Some might think this exercise is a complete waste of time, and a venture that skirts the bounds of credible science, but not everyone shares this viewpoint.

“This is a fishing expedition,” Avi Loeb, an astronomer at the Harvard-Smithsonian Center for Astrophysics, told Gizmodo. “We are most likely not to find anything, but it is worth checking steadily our fishing hooks. It is worthwhile to keep searching for artificial signals from ‘Oumuamua or any other interstellar object that will be discovered in the future. Null results are part of science, and the question ‘Are we alone?’ is one of the most fundamental questions we have.”

Penn State astronomer Jason Wright agrees, but he didn’t think ‘Oumuamua was the greatest candidate to begin with.

“Arthur C. Clarke popularized the idea that we might discover alien probes or spacecraft as they pass by the Sun in his Rama series. We should keep an open mind about how alien technology might be found, and how it might travel through space, and take Clarke’s suggestion seriously.”

Wright said he’s not “particularly persuaded” by the SETI approach for this particular asteroid, but he understands why astronomers like Avi Loeb and Andrew Siemion are, and he’s “excited that Breakthrough Listen is including interstellar objects” in its campaign.

“This is the first interstellar asteroid we know, and we expect to find many more in the future,” said Wright. “By undertaking this campaign, Breakthrough Listen is developing a protocol for these observations, and making us all think harder about how future interstellar asteroids can fit into a comprehensive SETI campaign.”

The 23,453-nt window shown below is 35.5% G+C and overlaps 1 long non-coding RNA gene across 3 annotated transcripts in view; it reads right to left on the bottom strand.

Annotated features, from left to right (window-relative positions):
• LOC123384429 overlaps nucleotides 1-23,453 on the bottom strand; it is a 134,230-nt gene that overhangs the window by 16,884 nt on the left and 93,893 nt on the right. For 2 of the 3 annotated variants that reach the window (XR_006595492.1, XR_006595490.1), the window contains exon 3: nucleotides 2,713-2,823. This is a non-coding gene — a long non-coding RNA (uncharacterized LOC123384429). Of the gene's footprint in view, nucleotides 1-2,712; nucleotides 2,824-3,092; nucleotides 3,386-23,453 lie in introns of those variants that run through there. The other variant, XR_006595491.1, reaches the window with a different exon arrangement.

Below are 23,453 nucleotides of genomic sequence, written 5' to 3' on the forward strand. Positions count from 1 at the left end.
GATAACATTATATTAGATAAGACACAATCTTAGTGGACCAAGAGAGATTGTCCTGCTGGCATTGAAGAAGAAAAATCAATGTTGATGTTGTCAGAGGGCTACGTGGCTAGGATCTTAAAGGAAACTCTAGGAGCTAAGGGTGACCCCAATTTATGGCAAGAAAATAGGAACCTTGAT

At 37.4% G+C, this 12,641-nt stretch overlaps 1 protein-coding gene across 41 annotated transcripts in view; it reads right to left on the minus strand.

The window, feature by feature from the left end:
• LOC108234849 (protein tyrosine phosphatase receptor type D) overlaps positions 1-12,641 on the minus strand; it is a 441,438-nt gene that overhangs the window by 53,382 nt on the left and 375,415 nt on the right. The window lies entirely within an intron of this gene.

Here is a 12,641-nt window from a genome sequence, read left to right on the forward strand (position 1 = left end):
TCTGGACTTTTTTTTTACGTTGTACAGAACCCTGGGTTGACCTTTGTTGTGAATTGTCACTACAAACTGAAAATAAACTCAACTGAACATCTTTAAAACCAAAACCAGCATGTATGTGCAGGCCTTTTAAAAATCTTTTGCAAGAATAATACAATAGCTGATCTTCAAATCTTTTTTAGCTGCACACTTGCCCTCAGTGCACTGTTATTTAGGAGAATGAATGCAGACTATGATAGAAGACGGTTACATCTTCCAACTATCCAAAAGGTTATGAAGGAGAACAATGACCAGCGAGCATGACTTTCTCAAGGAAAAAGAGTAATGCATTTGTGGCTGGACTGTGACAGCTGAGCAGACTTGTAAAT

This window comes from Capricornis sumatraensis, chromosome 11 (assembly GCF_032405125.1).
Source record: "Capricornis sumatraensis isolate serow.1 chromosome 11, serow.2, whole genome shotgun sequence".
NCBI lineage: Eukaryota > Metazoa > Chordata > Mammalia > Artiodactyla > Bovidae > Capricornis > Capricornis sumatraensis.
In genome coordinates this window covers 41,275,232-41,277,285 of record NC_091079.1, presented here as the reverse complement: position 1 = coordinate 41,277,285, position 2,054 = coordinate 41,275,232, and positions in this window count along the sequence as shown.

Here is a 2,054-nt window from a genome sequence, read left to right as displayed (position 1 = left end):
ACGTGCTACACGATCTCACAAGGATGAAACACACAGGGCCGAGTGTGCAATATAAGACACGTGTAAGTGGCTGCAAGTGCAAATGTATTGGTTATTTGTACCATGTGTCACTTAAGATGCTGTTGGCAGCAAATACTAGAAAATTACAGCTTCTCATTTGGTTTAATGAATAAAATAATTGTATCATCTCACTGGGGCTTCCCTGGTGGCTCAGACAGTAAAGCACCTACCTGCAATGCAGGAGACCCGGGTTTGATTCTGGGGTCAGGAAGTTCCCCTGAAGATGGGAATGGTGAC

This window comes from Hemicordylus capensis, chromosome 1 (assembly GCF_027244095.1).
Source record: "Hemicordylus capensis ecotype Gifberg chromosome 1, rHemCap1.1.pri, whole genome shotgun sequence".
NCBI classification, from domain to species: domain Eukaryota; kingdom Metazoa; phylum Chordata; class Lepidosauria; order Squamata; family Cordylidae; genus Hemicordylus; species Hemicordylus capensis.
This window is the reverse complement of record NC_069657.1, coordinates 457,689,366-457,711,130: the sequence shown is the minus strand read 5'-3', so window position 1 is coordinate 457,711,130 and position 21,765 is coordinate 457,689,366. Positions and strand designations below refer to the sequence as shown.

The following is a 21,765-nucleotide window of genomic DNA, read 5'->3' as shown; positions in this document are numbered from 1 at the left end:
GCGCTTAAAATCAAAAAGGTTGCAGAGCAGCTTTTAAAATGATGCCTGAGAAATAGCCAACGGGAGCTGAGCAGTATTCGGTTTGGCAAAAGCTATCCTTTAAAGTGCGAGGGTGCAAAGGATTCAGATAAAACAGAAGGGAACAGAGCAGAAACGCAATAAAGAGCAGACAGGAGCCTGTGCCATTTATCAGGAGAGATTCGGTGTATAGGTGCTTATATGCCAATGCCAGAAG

Defending his work, Siemion says SETI is a key tool in attempting to answer the question of whether or not we’re alone in the universe, and that it’s a reasonable scientific endeavor to determine the number density and distribution of technologically capable life on both galactic and possibly cosmological scales.

“No, I don’t think SETI is a crazy thing to do,” said Siemion in response to a question from Gizmodo. “I think it is perhaps the most profoundly consequential scientific endeavor we have ever attempted as human beings.”

[Breakthrough Listen]


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Top 10 Sickening Facts About Space Travel

OLIVER TAYLOR

http://listverse.com/2017/12/06/top-10-sickening-facts-about-space-travel/

The idea of traveling into space seems cool. Many of us have imagined becoming astronauts—or possibly the first person on Mars—at some point in our lives. Who hasn’t wanted to touch the stars?

However, there are some facts that might have made us reconsider if our dreams hadn’t died off, anyway. From the unfortunate consequences of venturing into a decidedly human-unfriendly environment to the inability of Earth-made products to properly adjust to space, there are many attributes of space travel that you may not have anticipated. Here are ten sickening facts about space travel.

10NASA Doesn’t Know What To Do With Astronauts Who Die In Space


NASA has no concrete plans regarding what to do with the bodies of astronauts who die in space. In fact, NASA doesn’t even expect astronauts to die in space, so it doesn’t train them on what to do in the event of the death of a colleague. But what would happen if an astronaut dies in space? The possibility of this is higher than ever as NASA plans for long-term missions like a trip to Mars.